Research and further readings
Long read: Pakistan’s involvement in the Belt and Road Initiative has just become more opaque - A newly established authority aims to centralise decision-making and take autonomy away from the provinces where the China Pakistan Economic Corridor’s (CPEC) key projects will be built. This measure taints the transparency of the project and its environmental consequences
Long read: India Wants Manufacturers To Manage Plastic Waste. Here’s How Proposed Rules Fall Short - The central government’s proposed rules for ‘extended producer responsibility’ (EPR) for plastic waste, which would make a manufacturer responsible for managing plastic waste after a consumer has used their product, are unlikely to meet their objective. This essential deep dive explains why.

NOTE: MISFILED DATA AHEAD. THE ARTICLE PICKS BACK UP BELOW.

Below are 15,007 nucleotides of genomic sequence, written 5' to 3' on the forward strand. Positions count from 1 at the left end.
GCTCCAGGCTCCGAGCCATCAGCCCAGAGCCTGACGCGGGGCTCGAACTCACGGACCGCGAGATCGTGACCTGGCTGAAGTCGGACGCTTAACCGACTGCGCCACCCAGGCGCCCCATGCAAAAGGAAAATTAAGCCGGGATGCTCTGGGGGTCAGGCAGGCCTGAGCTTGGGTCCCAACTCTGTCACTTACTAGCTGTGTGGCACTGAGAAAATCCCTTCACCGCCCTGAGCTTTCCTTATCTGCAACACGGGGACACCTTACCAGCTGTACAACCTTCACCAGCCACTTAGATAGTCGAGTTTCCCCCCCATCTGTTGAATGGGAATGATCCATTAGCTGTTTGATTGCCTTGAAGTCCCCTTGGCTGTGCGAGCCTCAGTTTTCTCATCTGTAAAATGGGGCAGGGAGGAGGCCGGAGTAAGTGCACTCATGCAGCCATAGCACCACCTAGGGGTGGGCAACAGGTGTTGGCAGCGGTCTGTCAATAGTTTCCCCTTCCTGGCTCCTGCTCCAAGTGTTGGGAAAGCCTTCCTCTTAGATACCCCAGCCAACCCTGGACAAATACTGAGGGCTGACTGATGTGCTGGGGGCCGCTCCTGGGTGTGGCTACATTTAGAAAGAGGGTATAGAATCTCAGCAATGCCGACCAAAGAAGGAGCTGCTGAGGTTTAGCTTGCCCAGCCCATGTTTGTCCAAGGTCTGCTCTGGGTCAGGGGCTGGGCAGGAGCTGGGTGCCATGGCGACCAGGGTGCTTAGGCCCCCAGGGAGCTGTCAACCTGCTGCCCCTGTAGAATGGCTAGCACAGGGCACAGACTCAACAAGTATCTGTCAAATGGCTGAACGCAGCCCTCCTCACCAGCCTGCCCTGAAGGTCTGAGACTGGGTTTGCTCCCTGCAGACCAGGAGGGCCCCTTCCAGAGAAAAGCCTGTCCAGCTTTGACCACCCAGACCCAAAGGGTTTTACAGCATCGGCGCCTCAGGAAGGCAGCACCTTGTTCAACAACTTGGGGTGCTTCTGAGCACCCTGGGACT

Long read: As Afghans count cost of deadly floods, officials warn of worse to come - Join Reuters reporter Shadi Khan Saif on an emotional journey through the devastation of climate change impacts on a country that with its tiny emissions is the least responsible for it.
Report: Energy Insecurity in Asia: Challenges, Solutions, and Renewable Energy - Unlike energy security, energy insecurity has not been extensively studied. This report explores the issue through a series of detailed case studies and potential solutions.